Dexter Williams

Things To Learn: On Notre Dame injuries, crowd noise and close games

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No. 3 Notre Dame will have its star pair of juniors in the backfield Saturday night at No. 7 Miami, and both are apparently healthy. Irish coach Brian Kelly expressed little concern for quarterback Brandon Wimbush or running back Josh Adams on Thursday.

Wimbush showed “no ill effects” from the massive hit his left hand took just before halftime in last week’s 48-37 victory over Wake Forest. Kelly said the swelling is down and Wimbush may wear a padded glove on his non-throwing hand to protect it.

That is all well and good, but if Wimbush’s hand is at all a hindrance, ball security could become an issue, especially going against a Hurricanes defense that has forced 12 fumbles in eight games, recovering seven of them. Obviously, limiting Wimbush to the pocket to avoid such concerns would neuter the Notre Dame rushing attack of its most problem-causing threat.

Wimbush’s option to run at any point forces the greatest defensive adjustments and plays a key role in Adams’ success. The latter being healthy and well-rested plays a key role, as well. After last weekend, that is now something to keep an eye on.

“I definitely learned from last week, which is a great thing about football,” the Heisman-hopeful said Wednesday. “You’re constantly learning and have to do better, so taking care of my body a little bit more and feeling good.”

Kelly said junior running back Dexter Williams is not 100 percent recovered from the quad contusion which hampered him last week on what would usually have been a breakaway touchdown, adding, “He can still definitely help us.”

Junior tight end Alizé Mack has been cleared from a concussion. Fifth-year receiver Cam Smith, however, will be out as he continues to work through a hamstring strain that necessitated a platelet-replacement procedure Wednesday.

Lastly, senior cornerback Nick Watkins will be “managing” knee tendonitis. If sophomore Troy Pride sees an abundance of playing time, presume that to be the reason.

Miami is flying high, as are its fans. Will Notre Dame struggle in a genuine road atmosphere?

Some may scoff at this as a possible factor Saturday night (8 p.m. ET, ABC), but with a first-year starter and a few other young starters in the mix, particularly both options at right tackle, the Hurricanes fans will have their opportunity to make an impact.

Yet another interception from Irish sophomore cornerback Julian Love could do wonders for mitigating Miami’s home crowd Saturday night. (AP Photo/Nam Y. Huh)

“There will be some nerves and they’ll have to settle into the game,” Kelly said. “They’ve been really good at, once they get into the game, they’ve settled in nicely.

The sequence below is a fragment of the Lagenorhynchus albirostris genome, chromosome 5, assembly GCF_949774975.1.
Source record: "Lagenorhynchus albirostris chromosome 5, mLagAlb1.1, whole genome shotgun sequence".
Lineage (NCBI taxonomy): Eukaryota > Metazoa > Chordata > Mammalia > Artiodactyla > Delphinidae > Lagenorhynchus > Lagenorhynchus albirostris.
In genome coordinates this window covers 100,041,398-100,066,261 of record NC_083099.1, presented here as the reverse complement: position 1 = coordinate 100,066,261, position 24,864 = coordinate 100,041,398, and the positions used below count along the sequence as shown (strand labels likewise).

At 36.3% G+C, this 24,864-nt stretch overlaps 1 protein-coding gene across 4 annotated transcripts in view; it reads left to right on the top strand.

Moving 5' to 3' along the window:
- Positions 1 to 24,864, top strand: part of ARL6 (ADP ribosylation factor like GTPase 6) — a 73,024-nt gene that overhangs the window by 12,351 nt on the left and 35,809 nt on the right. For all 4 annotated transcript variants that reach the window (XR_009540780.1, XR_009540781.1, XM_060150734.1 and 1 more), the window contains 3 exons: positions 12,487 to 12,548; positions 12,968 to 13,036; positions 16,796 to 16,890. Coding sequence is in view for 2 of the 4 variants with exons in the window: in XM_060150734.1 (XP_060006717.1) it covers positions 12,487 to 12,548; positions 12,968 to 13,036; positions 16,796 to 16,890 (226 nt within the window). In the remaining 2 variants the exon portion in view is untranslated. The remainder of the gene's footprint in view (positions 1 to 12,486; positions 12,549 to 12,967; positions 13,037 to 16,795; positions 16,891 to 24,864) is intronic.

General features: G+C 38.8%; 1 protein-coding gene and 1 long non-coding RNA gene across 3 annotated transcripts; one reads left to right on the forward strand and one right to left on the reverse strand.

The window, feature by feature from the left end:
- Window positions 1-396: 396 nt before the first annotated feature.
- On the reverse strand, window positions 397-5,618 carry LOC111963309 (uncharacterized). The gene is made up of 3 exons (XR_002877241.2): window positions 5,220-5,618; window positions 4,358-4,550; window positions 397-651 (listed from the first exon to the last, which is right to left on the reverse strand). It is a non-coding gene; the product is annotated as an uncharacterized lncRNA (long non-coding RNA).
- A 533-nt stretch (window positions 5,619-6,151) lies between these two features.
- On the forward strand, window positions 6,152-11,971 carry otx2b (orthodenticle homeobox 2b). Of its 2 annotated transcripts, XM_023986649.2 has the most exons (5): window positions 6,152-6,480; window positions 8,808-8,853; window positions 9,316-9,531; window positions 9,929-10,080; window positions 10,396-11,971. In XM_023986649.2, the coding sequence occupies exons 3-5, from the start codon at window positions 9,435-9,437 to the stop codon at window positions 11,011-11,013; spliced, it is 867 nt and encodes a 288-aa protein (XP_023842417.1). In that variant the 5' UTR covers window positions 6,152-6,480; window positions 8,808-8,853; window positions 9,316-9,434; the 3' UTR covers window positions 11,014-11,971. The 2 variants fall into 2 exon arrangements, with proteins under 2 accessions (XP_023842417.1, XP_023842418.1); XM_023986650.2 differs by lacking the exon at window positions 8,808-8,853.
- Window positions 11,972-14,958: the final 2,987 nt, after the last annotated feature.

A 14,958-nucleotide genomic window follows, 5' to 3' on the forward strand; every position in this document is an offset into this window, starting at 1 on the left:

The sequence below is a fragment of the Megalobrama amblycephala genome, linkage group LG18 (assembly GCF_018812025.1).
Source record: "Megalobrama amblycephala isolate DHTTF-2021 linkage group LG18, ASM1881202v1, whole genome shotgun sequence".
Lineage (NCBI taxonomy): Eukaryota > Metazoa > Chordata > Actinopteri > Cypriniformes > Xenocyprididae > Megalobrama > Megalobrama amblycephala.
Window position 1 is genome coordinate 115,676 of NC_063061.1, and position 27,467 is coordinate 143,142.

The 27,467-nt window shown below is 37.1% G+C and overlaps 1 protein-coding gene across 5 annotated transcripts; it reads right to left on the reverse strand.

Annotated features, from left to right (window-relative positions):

“But there will be moments early on that they have to settle into it.”

The Irish avoided this particular challenge at Michigan State by getting out to a two-possession lead — partly thanks to the momentum-sealing interception returned for a touchdown by sophomore cornerback Julian Love — within the first five minutes of the game. Otherwise, that could have established a data point for this particular query. It also helped that the Spartans were not yet respected as a 2017 contender as they are now, having risen to No. 12 in the College Football Playoff selection committee rankings. That crowd had not yet bought in on its season.

Miami’s has, deservedly so.

On the flipside of the ball, was last week’s defensive performance really just due to distractions and malaise? Or did Notre Dame have something more concerning afoot?

The Hurricanes average 31.5 points and 461 yards per game. It is safe to expect them to find offensive success at some point Saturday night. Two recent Irish foes present similar profiles.

USC averages 35.2 points and 492.4 yards per game.
Wake Forest averages 31.9 points and 445 yards per game.

The former fell short of those averages at Notre Dame, scoring only 14 points and gaining 336 yards. The latter exceeded those averages at Notre Dame to the tune of 38 points and 587 yards. It is hard to believe only two weeks separated those performances.

Kelly continues to point to something of a defensive indifference allowing for the Demon Deacons to run wild in the game’s final third, and he continues to insist it is no longer an issue.

“They practiced the way that they had practiced leading up to last week,” he said. “Every week they had created a new line of scrimmage. Last week they did not create a new line of scrimmage in practice.”

Apparently defensive coordinator Mike Elko made it very clear what led to Saturday’s issues. Kelly said Elko found six plays from practice Wake Forest ran successfully in the game. In each of them, the lack of execution was foreseen in a lack of execution at practice.

Wake Forest hardly struggled against the Irish defense in last week’s second half. (AP Photo/Nam Y. Huh)

“It was easy to go back to how we prepared,” Kelly said. “He was great at showing our players that it’s in their preparation and they’ve prepared very well defensively this week.”

Perhaps, the lackluster performance a week ago will actually serve to aid the Irish this weekend.

“Whenever you have a bad performance, you always come back with a chip on your shoulder,” senior linebacker and captain Drue Tranquill said. “A lot of the guys after the game were ready to put the patch back on and go right back out there because we felt we let one go.”

To feel like you let one get away and still get a win is quite the treat on its own. To take that feeling and then channel it into a better showing a week later on the road against a top-10 opponent would make every point Wake Forest scored a worthwhile allowance to Notre Dame.

Can the Irish win a close game?

Let’s just present a series of facts.

— Notre Dame has not had to turn to Wimbush to lead a game-winning, last-minute drive in two months. That is not a bad thing. No coach in the world will begrudge blowing out each and every opponent.